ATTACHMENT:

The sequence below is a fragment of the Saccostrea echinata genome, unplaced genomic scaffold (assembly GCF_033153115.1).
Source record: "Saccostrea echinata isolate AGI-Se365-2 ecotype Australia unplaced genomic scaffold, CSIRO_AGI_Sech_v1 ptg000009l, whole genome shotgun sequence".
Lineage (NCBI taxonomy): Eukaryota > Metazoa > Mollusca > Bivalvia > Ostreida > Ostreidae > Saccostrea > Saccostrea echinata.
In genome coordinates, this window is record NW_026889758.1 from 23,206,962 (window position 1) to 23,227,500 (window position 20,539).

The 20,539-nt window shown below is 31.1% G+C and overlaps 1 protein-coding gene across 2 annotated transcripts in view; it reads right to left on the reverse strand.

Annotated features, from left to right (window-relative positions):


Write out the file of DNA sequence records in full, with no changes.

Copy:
The sequence below is a fragment of the Saccostrea echinata genome, unplaced genomic scaffold (assembly GCF_033153115.1).
Source record: "Saccostrea echinata isolate AGI-Se365-2 ecotype Australia unplaced genomic scaffold, CSIRO_AGI_Sech_v1 ptg000009l, whole genome shotgun sequence".
Lineage (NCBI taxonomy): Eukaryota > Metazoa > Mollusca > Bivalvia > Ostreida > Ostreidae > Saccostrea > Saccostrea echinata.
In genome coordinates, this window is record NW_026889758.1 from 23,206,962 (window position 1) to 23,227,500 (window position 20,539).

The 20,539-nt window shown below is 31.1% G+C and overlaps 1 protein-coding gene across 2 annotated transcripts in view; it reads right to left on the reverse strand.

Annotated features, from left to right (window-relative positions):